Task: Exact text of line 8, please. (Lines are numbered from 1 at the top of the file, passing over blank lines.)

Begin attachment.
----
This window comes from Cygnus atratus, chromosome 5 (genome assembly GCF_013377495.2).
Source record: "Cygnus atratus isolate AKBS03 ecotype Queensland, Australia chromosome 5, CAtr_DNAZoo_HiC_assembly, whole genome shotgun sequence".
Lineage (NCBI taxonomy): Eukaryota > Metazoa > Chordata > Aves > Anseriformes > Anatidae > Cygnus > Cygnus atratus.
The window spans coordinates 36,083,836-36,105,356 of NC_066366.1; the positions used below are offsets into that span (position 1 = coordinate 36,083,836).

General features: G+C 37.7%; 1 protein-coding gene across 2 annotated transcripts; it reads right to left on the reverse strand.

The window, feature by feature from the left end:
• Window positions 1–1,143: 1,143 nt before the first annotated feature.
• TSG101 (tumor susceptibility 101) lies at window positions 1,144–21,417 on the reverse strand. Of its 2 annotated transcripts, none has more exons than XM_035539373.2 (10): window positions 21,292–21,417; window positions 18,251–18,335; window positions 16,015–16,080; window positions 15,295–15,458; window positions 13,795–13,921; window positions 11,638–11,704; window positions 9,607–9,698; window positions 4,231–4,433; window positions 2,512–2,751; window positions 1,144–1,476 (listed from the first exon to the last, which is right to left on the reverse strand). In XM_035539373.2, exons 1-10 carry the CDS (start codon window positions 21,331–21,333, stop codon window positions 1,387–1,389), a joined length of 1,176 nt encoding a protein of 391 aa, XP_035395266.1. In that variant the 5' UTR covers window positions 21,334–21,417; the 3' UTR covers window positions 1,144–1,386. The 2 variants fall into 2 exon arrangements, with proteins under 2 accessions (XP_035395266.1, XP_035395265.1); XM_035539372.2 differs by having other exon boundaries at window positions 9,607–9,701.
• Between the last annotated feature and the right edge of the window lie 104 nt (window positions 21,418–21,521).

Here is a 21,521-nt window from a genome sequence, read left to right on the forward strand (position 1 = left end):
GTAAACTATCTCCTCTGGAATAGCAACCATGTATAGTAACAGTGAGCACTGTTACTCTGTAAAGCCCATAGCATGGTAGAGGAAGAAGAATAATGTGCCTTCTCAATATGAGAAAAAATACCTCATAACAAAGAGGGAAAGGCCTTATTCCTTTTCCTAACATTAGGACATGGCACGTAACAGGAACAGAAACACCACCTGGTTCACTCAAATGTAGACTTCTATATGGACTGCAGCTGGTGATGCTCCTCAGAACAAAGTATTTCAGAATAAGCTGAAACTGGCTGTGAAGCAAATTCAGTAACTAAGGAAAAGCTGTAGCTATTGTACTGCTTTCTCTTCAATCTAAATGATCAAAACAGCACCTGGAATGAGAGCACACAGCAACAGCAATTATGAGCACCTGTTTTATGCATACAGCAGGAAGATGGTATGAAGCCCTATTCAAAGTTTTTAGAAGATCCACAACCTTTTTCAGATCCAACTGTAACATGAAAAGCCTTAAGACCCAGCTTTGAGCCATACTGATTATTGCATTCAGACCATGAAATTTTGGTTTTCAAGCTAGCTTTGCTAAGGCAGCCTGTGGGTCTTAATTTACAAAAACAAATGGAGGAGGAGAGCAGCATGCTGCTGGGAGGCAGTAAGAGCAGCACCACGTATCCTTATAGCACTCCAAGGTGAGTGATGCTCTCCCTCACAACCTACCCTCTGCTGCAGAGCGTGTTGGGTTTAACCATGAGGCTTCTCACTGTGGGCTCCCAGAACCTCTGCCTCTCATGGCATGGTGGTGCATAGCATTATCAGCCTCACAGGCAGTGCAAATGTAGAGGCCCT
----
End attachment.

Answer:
• TSG101 (tumor susceptibility 101) lies at window positions 1,144–21,417 on the reverse strand. Of its 2 annotated transcripts, none has more exons than XM_035539373.2 (10): window positions 21,292–21,417; window positions 18,251–18,335; window positions 16,015–16,080; window positions 15,295–15,458; window positions 13,795–13,921; window positions 11,638–11,704; window positions 9,607–9,698; window positions 4,231–4,433; window positions 2,512–2,751; window positions 1,144–1,476 (listed from the first exon to the last, which is right to left on the reverse strand). In XM_035539373.2, exons 1-10 carry the CDS (start codon window positions 21,331–21,333, stop codon window positions 1,387–1,389), a joined length of 1,176 nt encoding a protein of 391 aa, XP_035395266.1. In that variant the 5' UTR covers window positions 21,334–21,417; the 3' UTR covers window positions 1,144–1,386. The 2 variants fall into 2 exon arrangements, with proteins under 2 accessions (XP_035395266.1, XP_035395265.1); XM_035539372.2 differs by having other exon boundaries at window positions 9,607–9,701.